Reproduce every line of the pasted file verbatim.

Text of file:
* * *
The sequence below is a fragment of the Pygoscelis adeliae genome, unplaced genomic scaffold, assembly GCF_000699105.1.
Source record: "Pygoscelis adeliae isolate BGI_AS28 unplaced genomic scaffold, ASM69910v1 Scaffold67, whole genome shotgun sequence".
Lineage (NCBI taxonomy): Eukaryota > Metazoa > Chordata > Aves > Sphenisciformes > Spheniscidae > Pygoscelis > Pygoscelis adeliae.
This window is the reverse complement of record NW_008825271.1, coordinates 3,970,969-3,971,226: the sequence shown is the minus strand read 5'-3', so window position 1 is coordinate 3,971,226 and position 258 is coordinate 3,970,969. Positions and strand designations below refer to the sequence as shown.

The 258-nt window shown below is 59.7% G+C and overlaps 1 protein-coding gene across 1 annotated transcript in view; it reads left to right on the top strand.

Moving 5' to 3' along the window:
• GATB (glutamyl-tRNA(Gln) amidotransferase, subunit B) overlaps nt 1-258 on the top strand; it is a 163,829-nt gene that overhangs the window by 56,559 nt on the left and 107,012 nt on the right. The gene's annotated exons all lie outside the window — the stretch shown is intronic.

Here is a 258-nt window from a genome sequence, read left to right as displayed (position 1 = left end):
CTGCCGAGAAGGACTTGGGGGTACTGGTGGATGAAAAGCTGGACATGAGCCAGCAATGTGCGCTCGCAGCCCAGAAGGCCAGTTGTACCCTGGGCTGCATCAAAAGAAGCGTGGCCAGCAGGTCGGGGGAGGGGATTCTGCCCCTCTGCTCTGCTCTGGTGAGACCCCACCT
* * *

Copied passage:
The sequence below is a fragment of the Pygoscelis adeliae genome, unplaced genomic scaffold, assembly GCF_000699105.1.
Source record: "Pygoscelis adeliae isolate BGI_AS28 unplaced genomic scaffold, ASM69910v1 Scaffold67, whole genome shotgun sequence".
Lineage (NCBI taxonomy): Eukaryota > Metazoa > Chordata > Aves > Sphenisciformes > Spheniscidae > Pygoscelis > Pygoscelis adeliae.
This window is the reverse complement of record NW_008825271.1, coordinates 3,970,969-3,971,226: the sequence shown is the minus strand read 5'-3', so window position 1 is coordinate 3,971,226 and position 258 is coordinate 3,970,969. Positions and strand designations below refer to the sequence as shown.

The 258-nt window shown below is 59.7% G+C and overlaps 1 protein-coding gene across 1 annotated transcript in view; it reads left to right on the top strand.

Moving 5' to 3' along the window:
• GATB (glutamyl-tRNA(Gln) amidotransferase, subunit B) overlaps nt 1-258 on the top strand; it is a 163,829-nt gene that overhangs the window by 56,559 nt on the left and 107,012 nt on the right. The gene's annotated exons all lie outside the window — the stretch shown is intronic.

Here is a 258-nt window from a genome sequence, read left to right as displayed (position 1 = left end):
CTGCCGAGAAGGACTTGGGGGTACTGGTGGATGAAAAGCTGGACATGAGCCAGCAATGTGCGCTCGCAGCCCAGAAGGCCAGTTGTACCCTGGGCTGCATCAAAAGAAGCGTGGCCAGCAGGTCGGGGGAGGGGATTCTGCCCCTCTGCTCTGCTCTGGTGAGACCCCACCT